reaches its consummation in the observance of celibacy (brahmacariya)
binding on monks and nuns. But for laypeople the precept enjoins
abstaining from sexual relations with an illicit partner. The primary
transgression is entering into full sexual union, but all other sexual
involvements of a less complete kind may be considered secondary
The main question raised by the precept
concerns who is to count as an illicit partner. The Buddha’s statement
defines the illicit partner from the perspective of the man, but later
treatises elaborate the matter for both sexes.33
For a man, three kinds of women are considered illicit partners:
(1) A woman who is married to another man. This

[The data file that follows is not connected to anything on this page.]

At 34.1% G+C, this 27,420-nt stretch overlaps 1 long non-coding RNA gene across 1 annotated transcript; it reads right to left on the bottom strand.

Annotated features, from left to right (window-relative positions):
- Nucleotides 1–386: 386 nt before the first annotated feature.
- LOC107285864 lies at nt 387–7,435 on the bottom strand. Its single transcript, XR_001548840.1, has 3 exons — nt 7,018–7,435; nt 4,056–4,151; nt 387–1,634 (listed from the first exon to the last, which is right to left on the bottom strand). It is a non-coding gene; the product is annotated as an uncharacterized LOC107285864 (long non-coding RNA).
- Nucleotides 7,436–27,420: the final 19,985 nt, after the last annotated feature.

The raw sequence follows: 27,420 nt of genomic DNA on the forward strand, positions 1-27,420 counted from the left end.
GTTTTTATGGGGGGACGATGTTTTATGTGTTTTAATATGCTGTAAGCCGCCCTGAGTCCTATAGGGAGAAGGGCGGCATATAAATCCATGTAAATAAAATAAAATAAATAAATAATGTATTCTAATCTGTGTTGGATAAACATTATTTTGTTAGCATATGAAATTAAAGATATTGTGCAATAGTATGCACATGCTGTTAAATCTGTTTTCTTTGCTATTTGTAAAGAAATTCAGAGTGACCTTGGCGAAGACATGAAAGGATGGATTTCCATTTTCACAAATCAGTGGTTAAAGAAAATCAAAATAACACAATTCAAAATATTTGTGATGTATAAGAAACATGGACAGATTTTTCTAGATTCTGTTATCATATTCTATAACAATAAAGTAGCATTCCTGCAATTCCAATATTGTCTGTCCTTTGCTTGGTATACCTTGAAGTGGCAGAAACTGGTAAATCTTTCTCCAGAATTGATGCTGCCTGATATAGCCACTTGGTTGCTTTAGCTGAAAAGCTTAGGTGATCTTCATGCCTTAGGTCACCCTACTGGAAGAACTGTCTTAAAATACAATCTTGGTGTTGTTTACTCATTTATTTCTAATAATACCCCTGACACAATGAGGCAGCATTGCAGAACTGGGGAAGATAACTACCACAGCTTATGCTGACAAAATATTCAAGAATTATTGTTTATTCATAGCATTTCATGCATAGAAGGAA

includes, besides a woman already married to a man, a woman who is not
his legal wife but is generally recognized as his consort, who lives
with him or is kept by him or is in some way acknowledged as his
partner. All these women are illicit partners for men other than their
own husbands. This class would also include a woman engaged to another
man. But a widow or divorced woman is not out of bounds, provided she is
not excluded for other reasons.
(2) A woman still under protection. This is a girl or
woman who is under the protection of her mother, father, relatives, or
others rightfully entitled to be her guardians. This provision rules out
elopements or secret marriages contrary to the wishes of the protecting
(3) A woman prohibited by convention. This includes
close female relatives forbidden as partners by social tradition, nuns
and other women under a vow of celibacy, and those prohibited as
partners by the law of the land.
From the standpoint of a woman, two kinds of men are considered illicit partners: